The Dutch play leading roles in men's division, while Jasmin Ouschan goes for double gold.
Story by BD Staff
The Dutch team took gold and two of its members won in singles.
WHILE EUROPEAN players have become more and more common among the international upper echelon over the past quarter-century, the hot spots of talent within the continent seem to shift from year to year. The Germans have long been a dominant force, thanks to all-time greats like Oliver Ortmann and Ralf Souquet; the British contingent have made some noise recently, led by two-time world champ Darren Appleton.
But this year's European Pool Championship - held April 10-21 at the Grand Hotel Metropol in the Slovenian city of Portoroz - saw the Dutch men stand out in the five events, earning the team gold, two more singles titles and a pair of bronze medals.
The women's events, meanwhile, proved slightly more competitive than years past. Jasmin Ouschan has been an utterly dominant force, sweeping all four golds in 2010 and taking three the next year before winning just one last year. While she returned to her usual form in 2013, winning a pair of golds and two bronzes, Line Kjorsvik and Oliwia Czuprynska also entered the winner's circle.
While prize money isn't doled out to the hundreds of hopefuls, many countries rely on the European Pool Championships to choose players to receive government support. And that's in addition to the motivation of playing for national pride.
In the opening event, 2012 European Pocket Billiard Federation Player of the Year Nick van den Berg separated himself from the field with two brilliant performances in the 64-player single-elimination format. (Play began in groups, with players advancing through double-elimination brackets.) The Dutch veteran moved into the quarterfinals with a two-inning, 125-0 victory over Sweden's Andreas Gerwen, punctuated by a 120-point run to begin the match. After ousting Albin Ouschan and Nikos Ekonomopoulos, Van den Berg unleashed another monster performance in the final against Poland's Tomasz Kaplan. Van den Berg kept Kaplan on the negative side of the score sheet for much of the defensive match. While Kaplan ran four to push the score to 64-3, Van den Berg then ran 50-and-out to clinch his third European gold.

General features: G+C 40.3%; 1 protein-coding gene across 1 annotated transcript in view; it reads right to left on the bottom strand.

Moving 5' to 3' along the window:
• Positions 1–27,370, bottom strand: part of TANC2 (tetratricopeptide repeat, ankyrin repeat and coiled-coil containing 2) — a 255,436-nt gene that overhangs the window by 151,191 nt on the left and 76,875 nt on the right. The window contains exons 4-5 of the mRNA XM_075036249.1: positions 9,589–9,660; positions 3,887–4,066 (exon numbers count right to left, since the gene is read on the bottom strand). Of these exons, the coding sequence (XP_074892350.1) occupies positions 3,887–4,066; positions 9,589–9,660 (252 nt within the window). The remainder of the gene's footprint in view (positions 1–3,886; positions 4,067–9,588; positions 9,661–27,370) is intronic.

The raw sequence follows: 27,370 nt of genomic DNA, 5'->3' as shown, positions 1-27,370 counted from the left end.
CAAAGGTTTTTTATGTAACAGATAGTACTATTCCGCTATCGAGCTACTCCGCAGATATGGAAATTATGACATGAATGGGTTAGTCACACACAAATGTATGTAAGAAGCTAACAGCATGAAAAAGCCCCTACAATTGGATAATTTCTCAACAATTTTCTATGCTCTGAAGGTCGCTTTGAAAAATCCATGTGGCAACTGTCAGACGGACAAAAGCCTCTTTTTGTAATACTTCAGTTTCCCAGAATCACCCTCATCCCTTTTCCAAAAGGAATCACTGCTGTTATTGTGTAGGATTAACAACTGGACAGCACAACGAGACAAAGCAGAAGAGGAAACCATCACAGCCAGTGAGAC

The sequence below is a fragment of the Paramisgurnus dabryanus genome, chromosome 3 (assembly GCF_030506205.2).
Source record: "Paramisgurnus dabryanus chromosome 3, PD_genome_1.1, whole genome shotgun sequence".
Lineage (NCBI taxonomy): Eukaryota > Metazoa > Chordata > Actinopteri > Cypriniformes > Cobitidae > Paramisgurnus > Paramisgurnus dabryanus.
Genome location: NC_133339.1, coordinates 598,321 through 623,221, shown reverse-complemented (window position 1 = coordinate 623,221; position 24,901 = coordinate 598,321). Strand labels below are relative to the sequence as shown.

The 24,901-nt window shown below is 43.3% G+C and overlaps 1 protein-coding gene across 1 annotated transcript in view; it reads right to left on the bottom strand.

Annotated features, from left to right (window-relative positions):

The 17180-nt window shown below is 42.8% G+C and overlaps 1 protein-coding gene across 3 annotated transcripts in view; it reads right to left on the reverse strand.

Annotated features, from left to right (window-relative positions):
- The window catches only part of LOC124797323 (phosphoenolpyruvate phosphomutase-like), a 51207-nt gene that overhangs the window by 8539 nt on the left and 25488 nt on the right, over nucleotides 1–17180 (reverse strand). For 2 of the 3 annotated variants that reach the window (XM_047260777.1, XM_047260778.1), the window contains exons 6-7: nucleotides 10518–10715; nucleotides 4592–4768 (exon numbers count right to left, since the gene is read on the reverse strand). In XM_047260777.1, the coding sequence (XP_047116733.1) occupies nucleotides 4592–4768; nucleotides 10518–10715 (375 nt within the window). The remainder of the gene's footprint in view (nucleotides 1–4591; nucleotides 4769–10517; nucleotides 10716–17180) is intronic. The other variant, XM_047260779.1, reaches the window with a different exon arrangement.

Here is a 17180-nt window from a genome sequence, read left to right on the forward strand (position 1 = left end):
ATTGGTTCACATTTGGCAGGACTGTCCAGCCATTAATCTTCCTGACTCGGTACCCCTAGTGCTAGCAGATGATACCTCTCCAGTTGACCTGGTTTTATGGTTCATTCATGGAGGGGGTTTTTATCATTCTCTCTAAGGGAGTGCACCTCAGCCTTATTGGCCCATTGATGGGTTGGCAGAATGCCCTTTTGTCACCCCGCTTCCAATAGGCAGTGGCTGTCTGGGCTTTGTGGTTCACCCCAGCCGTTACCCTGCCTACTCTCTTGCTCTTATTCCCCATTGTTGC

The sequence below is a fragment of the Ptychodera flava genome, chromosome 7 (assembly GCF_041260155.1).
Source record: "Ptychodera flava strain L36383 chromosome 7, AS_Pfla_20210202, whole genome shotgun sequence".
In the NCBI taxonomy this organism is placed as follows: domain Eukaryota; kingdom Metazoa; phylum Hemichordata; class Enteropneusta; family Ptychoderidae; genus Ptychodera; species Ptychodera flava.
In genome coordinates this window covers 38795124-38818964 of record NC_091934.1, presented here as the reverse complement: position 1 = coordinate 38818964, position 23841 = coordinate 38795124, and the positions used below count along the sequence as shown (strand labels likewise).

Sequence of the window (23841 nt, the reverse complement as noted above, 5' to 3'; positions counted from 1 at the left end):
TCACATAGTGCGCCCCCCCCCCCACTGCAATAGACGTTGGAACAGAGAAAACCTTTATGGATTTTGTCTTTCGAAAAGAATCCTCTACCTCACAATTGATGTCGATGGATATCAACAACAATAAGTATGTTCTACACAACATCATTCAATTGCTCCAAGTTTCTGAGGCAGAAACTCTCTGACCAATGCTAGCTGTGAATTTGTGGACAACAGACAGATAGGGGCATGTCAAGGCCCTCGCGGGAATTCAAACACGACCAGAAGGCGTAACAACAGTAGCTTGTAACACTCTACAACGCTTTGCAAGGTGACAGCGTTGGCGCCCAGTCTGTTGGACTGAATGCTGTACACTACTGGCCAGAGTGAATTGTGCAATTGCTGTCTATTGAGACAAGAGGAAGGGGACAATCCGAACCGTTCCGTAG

"It's good to defend your title and win the discipline two years in a row," Van den Berg said. "For us 'Dutchies,' a medal means a lot. We get government support once we achieve it."
On the women's side, Ouschan made up for an uncharacteristic loss in last year's semifinal. She dominated her opponents throughout single-elimination play. She thumped the Netherlands' Tamara Peeters, 75-13, in the semifinal, and then equally controlled the final against Katarzyna Wesolowska, closing out the title, 125-15, thanks in large part to an early run of 42.
"Straight pool means a lot to me," said Ouschan, who became the first woman to advance to an open world championship at the straight-pool event in 2008. "I could not get that title last year. That bothered me a lot so I'm happy to be back."
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